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Richard's Reading List

Suspect Red

Richard could have gotten into serious trouble, scrutinized as “subversive," "Red," or “pinko,” for all the books he reads during the course of my novel (except Philbrick’s I Led 3 Lives and Casino Royale). That would include several now considered part of English Literature canon: The Catcher in the Rye, Fahrenheit 451, Invisible Man, and Go Tell It on the Mountain (each published during my novel’s timeframe), as well as John Steinbeck’s The Red Pony or Of Mice and Men, and Arthur Miller’s play The Crucible. Richard and Vlad also read Call of the Wild and The Maltese Falcon, both adapted into much-loved movies.

And, of course, Robin Hood—which an Indiana textbook commissioner urged schools across the nation to ban in 1953 because it advocated “robbing the rich” and “smearing law and order.”

Just as McCarthy’s arrogant attack of a decorated WWII general—who was good friends with President Dwight D. Eisenhower, the supreme commander of Allied Forces during the war—was the senator’s fatal mistake in terms of public opinion, so was the censors targeting the Merry Men. Students at Indiana University collected six bags of chicken feathers from local farms, dyed them green to match Robin’s forest camouflage, and passed them out in protest to their fellow IU students. Despite public rebuke and FBI harassment, the movement spread to university campuses like Harvard and UCLA. It was the beginning of college student activism that would prove such a powerful force for civil rights and anti-Vietnam protests.

For more on the Green Feather Movement:




On helping improve teen media literacy: 


Excerpt from Chapter One of SUSPECT RED:  

School was out, summer was on, and Richard had a stack of books he planned to read.  Stuff that would obliterate all the crumb-bum melodrama of 8th grade—the cliques that froze out a kid who liked to read and couldn’t roller-skate. The girls who went steady with dopes who greased their hair into duck-butts. Girls who turned their pretty noses up at a guy who talked about the Holy Grail or Sherlock Holmes or Sam Spade.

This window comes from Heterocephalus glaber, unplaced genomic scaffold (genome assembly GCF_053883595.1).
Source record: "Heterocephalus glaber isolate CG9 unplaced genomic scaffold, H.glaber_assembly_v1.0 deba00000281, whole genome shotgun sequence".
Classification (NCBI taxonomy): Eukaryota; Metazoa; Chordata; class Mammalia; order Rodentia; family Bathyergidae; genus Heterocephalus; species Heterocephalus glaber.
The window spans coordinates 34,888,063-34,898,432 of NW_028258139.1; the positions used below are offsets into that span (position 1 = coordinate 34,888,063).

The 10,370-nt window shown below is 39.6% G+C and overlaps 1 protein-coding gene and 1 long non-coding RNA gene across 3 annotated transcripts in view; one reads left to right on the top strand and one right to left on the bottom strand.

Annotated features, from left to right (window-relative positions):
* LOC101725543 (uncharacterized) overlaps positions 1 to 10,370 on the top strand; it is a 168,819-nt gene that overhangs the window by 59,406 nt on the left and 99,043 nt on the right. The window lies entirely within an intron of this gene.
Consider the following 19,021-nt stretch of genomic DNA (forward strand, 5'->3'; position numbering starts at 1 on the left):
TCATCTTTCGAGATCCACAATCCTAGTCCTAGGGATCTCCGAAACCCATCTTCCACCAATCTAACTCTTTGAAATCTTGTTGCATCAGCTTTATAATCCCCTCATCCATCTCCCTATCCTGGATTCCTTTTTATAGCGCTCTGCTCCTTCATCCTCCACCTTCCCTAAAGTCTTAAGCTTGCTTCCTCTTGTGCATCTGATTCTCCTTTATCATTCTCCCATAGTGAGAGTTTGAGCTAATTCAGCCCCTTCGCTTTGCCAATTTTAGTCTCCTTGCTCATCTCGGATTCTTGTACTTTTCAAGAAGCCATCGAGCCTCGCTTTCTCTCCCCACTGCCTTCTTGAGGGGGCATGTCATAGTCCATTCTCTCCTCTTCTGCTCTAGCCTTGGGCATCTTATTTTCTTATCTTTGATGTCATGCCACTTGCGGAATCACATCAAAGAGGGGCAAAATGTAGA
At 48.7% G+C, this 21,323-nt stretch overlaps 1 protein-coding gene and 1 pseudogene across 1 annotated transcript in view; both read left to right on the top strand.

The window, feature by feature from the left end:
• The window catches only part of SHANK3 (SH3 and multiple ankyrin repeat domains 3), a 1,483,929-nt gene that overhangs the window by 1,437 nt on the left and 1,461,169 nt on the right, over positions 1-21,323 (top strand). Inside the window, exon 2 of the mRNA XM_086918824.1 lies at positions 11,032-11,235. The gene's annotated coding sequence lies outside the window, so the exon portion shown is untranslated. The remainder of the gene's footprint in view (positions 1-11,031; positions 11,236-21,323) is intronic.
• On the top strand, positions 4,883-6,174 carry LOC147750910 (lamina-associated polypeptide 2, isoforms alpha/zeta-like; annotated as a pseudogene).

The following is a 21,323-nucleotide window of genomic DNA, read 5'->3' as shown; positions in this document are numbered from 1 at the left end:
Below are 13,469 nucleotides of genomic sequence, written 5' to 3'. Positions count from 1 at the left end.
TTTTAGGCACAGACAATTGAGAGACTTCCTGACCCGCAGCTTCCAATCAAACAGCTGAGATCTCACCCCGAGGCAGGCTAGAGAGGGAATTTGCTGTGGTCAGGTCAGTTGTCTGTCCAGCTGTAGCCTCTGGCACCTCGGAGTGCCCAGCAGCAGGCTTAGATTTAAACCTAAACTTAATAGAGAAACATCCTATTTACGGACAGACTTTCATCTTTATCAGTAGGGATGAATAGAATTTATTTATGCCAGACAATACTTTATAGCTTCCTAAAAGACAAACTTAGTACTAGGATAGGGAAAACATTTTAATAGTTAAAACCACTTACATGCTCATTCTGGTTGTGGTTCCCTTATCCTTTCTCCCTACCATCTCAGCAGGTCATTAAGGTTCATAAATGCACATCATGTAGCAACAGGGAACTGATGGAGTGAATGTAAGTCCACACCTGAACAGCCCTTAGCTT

In September, Richard would wade back into that donkey manure. Maybe high school would be different. But this summer? Richard was going to escape. He’d travel universes created by his books—no moldy old mush dictated by school wardens. Good stuff—heroes, spy intrigues, quests, underdogs winning the day, private detectives cracking crime cases, and a couple of dames in distress.  He’d even squirreled away a copy of that novel all the parents hated, Catcher in the Rye.

He was reading Salinger’s novel in chunks, under his sheets at midnight with a flashlight, knowing it dangerous stuff. Last night, the 16-year-old narrator—Holden Caulfield—ran away from boarding school, after getting his nose busted by a jerk in his dorm. Richard pulled out the pocket-sized spiral notebook in which he jotted things down that he really liked. He re-read some Holden truths he’d copied out.